"Get off the phone; I'm expecting a call," is becoming a phrase of the past as more and more American households get second telephone lines to accommodate their kids and computers.
The boom, reflected in the 1994 results of the regional Bell operating companies, looks like an ongoing boost to industry revenue, analysts and executives said.
Local telephone companies said that most second home lines are ordered because teen-agers are hogging the existing phone or to give full rein to personal computers.
But it is also clear that more people are working from home, not only full-time at-home professionals but also those working outside the home who log on to computers in the evening for a few more hours of work.
"I absolutely, definitely see a continuing increase in second lines" to the home, said Karen Barnett, a product manager at SBC Communications Inc., formerly SouthWestern Bell.
"It's going to get much faster," Dave Goodtree, an industry analyst at consultants Forrester Research, said of the trend.
The reasons are simple: demographics, rising incomes, longer workdays and the falling cost and increased scope of telecommunications.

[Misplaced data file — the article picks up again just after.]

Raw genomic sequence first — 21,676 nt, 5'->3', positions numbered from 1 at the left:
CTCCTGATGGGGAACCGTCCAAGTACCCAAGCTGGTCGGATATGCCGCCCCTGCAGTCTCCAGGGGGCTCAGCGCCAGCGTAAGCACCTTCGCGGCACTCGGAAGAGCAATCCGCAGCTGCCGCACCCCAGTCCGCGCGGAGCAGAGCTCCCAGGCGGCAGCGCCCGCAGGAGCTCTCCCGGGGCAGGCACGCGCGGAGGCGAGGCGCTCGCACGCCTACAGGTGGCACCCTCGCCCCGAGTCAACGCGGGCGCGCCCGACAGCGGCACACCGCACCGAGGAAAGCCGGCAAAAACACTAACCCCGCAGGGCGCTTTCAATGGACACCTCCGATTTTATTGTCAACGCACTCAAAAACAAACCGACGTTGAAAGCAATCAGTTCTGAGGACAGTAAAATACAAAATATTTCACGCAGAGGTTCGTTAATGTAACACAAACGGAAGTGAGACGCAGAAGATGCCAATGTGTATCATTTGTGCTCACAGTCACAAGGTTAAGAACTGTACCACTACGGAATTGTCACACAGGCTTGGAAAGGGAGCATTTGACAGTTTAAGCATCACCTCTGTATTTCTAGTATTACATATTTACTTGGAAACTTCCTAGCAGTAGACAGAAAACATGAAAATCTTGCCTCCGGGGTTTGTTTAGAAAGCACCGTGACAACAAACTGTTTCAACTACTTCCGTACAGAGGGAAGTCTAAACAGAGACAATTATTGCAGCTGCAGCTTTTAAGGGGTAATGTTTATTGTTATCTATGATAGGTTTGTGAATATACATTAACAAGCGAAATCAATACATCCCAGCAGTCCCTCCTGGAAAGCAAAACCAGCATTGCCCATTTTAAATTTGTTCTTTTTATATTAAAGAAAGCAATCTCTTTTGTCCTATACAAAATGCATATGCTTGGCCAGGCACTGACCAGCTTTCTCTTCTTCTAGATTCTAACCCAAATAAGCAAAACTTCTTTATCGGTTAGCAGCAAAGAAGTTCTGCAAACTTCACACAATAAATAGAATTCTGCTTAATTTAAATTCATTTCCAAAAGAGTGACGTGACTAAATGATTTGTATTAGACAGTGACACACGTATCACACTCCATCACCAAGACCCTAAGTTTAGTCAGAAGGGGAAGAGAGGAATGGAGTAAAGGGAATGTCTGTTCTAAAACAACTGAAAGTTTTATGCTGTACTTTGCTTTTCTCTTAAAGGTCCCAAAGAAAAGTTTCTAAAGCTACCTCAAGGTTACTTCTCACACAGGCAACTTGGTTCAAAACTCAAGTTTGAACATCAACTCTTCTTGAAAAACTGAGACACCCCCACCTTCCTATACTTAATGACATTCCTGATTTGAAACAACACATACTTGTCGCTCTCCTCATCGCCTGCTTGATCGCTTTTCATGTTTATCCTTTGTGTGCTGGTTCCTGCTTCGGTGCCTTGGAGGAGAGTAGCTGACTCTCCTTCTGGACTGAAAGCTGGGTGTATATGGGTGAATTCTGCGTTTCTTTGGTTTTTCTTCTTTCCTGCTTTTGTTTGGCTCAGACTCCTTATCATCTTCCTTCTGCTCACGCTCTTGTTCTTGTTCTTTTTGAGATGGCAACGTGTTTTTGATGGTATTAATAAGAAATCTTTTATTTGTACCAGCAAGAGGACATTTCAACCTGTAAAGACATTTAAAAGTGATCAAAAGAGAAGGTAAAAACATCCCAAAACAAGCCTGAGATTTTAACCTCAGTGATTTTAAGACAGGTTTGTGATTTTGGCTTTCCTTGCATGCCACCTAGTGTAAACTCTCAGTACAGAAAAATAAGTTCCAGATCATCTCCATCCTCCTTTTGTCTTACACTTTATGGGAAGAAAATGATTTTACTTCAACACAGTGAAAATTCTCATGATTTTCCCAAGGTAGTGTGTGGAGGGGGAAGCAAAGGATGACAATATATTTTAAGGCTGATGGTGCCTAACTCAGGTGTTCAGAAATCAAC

The baby boomers produced their own bulge in children, and many of them are now in their teens and demanding to use the phone more and more.
Middle-class incomes have far outstripped the real cost of telecommunications for the last 10 years, and now a whole range of new services and equipment is becoming affordable.
While telecommuting has yet to get a real grip on the way Americans work, the average workday is growing longer. Working from home in the evenings or on weekends is increasingly common, and much of that work is by either phone or computer.
Under the six-company regional Bell group and GTE Corp., about 5 million new access lines were added in 1994, bringing the U.S. total to 150 million.
A majority were for businesses, reflecting the economy's improving strength, but a growing minority were additional home lines.
Detailed industry figures are sketchy, but in 1991 8.3% of NYNEX Corp.'s residential access lines were second lines. By the middle of 1994 this had risen to 10.1%.
BellSouth Corp. said that 1 million of its 20 million lines are second lines for homes, and 35% of these are listed as teen-agers' lines.
The phone companies are overjoyed. SBC charges an average of $11.50 a month for a second line, compared with $20 to $30 for a first residential line.
But rental and flat-rate local revenue is peanuts compared with longer-term benefits. Every extra line means more medium- and long-distance calls, which are metered.
The Bells offer medium-distance (toll) calls, while for long-distance calls they reap hefty access charges to connect the customer.